06 | The Product tanker market

Analysis Creates Expertise

Supply and demand

Demand for oil tankers is determined by world oil demand and trade, as well as the location and accessibility of oil products supply relative to the principal locations for discharging such cargoes. The metric of tonne-miles is often used as a proxy for oil tanker demand and is a product of (a) the amount of cargo transported in tankers, multiplied by (b) the distance across which cargo is transported. Macroeconomic forces, both globally and regionally, significantly impact world oil products consumption and, consequently, the volume of oil products transported by sea. The average distance of sea transportation of oil products is affected by trading patterns, which are determined by a combination of economic and geographic factors, refinery developments, regional products imbalances, seasonal variations, oil price trends and differentials in oil products prices between regions, environmental influences, exceptional climatic conditions and geopolitical events.

Daily oil demand increased from approximately 88.6 million barrels per day in 2010 to 100.3 million barrels per day in 2019, driven by increasing world population, global economic expansion and rising oil consumption in the transportation industries of developing countries. The developing world has thus been a key driver of continued growth in global oil consumption. That said, Covid-19 has at least temporarily disrupted the continued growth across the last decade, with global oil demand dropping to 91.4 million barrels in 2020. To contextualise the scale of the 2020 drop in oil demand, we can compare the drop against the recorded reduction in oil consumption following the financial crises in 2008-09, which was 1.5 million barrels y-o-y.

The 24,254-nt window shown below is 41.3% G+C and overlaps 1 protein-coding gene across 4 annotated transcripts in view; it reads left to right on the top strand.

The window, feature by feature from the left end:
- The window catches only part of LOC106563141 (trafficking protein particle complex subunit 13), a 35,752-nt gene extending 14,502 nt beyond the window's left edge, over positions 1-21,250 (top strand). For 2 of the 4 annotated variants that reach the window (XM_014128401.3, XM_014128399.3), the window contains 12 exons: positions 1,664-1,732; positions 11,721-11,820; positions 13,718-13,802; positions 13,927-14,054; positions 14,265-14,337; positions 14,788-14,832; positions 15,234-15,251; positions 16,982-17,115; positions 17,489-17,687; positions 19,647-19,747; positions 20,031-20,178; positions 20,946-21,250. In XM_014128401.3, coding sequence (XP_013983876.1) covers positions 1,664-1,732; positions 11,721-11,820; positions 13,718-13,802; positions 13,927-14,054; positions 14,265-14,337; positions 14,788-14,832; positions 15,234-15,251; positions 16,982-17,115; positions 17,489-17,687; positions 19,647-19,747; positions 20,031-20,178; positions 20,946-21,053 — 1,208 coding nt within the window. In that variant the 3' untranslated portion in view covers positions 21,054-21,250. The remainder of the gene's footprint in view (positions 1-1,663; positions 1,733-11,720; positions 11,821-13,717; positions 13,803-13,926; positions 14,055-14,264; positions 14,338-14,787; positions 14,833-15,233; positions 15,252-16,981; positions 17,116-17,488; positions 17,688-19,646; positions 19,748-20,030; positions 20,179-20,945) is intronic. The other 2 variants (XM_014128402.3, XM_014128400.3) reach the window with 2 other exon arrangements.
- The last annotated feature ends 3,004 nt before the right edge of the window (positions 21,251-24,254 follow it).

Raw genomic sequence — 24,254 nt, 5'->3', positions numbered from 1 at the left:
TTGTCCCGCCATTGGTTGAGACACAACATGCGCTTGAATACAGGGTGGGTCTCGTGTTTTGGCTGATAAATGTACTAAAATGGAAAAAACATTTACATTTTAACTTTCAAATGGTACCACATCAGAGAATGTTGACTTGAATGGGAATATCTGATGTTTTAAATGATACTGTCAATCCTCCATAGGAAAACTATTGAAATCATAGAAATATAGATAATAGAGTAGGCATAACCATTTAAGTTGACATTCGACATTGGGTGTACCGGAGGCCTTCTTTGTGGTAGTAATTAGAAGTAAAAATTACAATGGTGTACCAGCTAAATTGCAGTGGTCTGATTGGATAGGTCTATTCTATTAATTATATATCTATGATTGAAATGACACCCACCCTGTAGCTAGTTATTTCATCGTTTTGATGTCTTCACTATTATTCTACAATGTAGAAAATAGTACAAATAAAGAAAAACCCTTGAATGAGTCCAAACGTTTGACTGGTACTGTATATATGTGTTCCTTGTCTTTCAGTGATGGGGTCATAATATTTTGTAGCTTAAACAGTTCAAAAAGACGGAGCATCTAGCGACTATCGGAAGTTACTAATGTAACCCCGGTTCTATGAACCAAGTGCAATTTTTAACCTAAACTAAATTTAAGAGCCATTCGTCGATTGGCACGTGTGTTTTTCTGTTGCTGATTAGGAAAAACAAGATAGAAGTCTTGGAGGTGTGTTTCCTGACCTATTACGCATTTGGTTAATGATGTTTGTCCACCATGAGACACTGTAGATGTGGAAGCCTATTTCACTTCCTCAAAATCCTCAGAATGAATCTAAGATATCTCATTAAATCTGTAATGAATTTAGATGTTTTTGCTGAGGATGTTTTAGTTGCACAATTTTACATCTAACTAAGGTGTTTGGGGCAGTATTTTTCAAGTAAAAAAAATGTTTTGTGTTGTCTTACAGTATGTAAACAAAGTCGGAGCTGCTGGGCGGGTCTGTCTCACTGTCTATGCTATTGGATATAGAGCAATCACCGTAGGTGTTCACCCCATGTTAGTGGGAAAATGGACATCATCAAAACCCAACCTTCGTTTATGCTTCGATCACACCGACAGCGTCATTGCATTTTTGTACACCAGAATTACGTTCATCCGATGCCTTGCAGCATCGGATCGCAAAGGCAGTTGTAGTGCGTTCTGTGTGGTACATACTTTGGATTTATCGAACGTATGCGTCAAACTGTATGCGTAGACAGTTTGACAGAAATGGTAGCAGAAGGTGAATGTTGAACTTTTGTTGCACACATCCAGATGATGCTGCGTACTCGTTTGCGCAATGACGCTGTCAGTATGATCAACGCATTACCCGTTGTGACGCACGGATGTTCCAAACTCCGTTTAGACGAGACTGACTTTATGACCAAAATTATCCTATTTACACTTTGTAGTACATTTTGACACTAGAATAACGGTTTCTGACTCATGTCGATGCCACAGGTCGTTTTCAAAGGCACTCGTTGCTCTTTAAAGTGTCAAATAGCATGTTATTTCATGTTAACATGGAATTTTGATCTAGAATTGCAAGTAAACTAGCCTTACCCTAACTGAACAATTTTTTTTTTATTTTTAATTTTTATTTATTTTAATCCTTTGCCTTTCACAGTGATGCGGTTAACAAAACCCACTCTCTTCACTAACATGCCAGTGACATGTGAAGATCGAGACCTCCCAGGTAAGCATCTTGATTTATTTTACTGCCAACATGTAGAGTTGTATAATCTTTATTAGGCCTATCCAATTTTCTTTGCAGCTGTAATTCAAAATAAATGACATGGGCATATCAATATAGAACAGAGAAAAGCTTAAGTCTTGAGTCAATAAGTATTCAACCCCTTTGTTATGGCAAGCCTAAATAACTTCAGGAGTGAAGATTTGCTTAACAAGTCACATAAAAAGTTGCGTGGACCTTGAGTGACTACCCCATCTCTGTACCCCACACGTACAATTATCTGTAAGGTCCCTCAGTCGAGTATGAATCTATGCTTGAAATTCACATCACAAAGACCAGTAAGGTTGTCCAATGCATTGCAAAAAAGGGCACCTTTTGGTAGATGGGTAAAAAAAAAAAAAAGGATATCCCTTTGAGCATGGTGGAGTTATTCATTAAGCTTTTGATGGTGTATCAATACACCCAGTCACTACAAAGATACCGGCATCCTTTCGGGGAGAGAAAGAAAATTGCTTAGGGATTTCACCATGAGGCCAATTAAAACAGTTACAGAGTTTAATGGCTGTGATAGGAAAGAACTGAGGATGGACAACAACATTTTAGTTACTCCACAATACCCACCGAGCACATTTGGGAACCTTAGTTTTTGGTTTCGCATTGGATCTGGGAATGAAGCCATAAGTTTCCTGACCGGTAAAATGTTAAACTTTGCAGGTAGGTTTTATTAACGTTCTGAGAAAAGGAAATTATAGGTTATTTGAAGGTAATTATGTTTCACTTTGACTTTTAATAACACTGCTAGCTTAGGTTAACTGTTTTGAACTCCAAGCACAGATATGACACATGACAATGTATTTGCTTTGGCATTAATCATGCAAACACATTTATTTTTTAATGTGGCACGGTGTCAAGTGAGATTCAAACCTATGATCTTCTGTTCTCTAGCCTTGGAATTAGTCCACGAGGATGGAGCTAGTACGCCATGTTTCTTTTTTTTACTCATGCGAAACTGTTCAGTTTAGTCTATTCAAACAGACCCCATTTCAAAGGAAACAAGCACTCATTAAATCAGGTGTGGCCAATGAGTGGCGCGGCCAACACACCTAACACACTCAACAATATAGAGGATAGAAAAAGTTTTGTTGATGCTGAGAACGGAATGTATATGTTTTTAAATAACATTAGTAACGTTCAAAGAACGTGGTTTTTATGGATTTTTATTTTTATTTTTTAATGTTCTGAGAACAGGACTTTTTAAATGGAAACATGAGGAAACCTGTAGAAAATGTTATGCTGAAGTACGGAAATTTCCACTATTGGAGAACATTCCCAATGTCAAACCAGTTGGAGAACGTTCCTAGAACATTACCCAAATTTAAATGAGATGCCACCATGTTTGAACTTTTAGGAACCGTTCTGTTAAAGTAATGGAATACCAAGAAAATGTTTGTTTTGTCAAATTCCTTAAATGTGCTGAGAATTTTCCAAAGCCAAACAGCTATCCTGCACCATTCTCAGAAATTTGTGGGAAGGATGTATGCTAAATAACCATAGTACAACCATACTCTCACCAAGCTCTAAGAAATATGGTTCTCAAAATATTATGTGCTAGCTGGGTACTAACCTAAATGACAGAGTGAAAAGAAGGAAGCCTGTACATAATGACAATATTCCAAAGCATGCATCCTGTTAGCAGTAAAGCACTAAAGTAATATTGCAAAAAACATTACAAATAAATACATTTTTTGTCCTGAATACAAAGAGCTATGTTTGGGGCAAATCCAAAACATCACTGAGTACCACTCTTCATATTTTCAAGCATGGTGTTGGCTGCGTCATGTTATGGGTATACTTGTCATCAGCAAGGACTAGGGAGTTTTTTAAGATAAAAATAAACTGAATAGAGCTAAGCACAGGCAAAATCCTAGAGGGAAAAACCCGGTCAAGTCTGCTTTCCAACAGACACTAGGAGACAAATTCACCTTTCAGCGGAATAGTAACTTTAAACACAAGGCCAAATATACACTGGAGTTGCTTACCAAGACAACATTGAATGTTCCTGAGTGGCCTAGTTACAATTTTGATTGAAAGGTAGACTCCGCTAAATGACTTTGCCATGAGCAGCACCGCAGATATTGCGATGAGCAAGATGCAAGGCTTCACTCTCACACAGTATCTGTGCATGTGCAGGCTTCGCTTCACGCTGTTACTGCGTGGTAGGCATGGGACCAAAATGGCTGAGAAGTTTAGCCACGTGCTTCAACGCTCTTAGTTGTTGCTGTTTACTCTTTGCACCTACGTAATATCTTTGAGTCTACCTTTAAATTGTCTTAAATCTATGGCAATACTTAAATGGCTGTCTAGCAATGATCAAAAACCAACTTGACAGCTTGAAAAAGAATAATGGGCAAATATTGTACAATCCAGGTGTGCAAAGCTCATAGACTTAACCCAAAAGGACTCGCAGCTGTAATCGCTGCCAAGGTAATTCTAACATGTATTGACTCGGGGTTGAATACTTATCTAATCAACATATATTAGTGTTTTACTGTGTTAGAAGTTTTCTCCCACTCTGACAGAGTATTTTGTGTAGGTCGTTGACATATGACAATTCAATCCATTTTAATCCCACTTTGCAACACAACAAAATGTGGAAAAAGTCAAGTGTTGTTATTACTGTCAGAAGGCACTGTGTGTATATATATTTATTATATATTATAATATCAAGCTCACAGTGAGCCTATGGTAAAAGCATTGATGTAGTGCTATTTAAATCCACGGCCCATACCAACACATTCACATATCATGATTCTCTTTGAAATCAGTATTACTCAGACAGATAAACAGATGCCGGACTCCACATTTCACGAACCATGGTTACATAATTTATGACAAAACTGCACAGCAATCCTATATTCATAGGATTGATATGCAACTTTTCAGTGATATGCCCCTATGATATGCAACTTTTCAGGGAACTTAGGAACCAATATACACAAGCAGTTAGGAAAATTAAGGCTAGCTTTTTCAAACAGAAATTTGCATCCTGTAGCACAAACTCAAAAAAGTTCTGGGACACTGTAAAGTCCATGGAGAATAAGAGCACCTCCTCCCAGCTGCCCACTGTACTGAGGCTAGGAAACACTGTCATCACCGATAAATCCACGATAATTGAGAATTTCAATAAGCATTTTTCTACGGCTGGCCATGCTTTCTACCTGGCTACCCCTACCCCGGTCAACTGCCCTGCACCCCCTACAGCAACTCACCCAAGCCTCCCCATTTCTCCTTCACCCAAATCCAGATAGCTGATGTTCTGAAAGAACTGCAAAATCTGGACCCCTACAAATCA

Key statistics comparing supply and demand growth in global oil and in the product tanker industry have been provided in the graphs on this page.

Tanker supply is determined by the size of the existing fleet as measured by cargo carrying capacity. It is influenced by a variety of factors, primarily the size of the existing fleet and ship size, the rate of deliveries of newbuilds, scrapping, and other operating efficiency factors affecting the number of ships available for charter (for example, storage, time in port, and congestion and vessel speed).

The fleet of product tankers increases as a result of the construction and delivery of newbuilds to the fleet and decreases as a result of vessel loss or the removal of older vessels by demolition or other means. Permanent removal of a vessel can occur within a relatively short timeframe, typically within three months. However, the construction of a newbuild products tanker typically requires between 18 months and three years from contract signing to delivery of the vessel by the shipyard, depending on the schedule of the relevant shipyard’s order book. Today’s supply-side dynamics are occurring against a backdrop of more limited global shipbuilding capacity than in the late 2000s, as well as limited availability of ship finance.

Elsewhere, the product tanker order book reached a historic low of 6.8% of the fleet (in dwt) at the start of 2021, suggesting a corresponding period of lower fleet growth from 2022. Meanwhile, an accelerating green transition and the IMO’s timeline for 20 million DWT regulations related to ship emissions have led to many initiatives such as the Sea Cargo Charter. In addition, the uncertainty surrounding green propulsion technology has also had a limiting factor on newbuilding activity and expected scrapping in 2021 and 2022 should limit the net fleet growth to 2.3%.


Sustainability agenda

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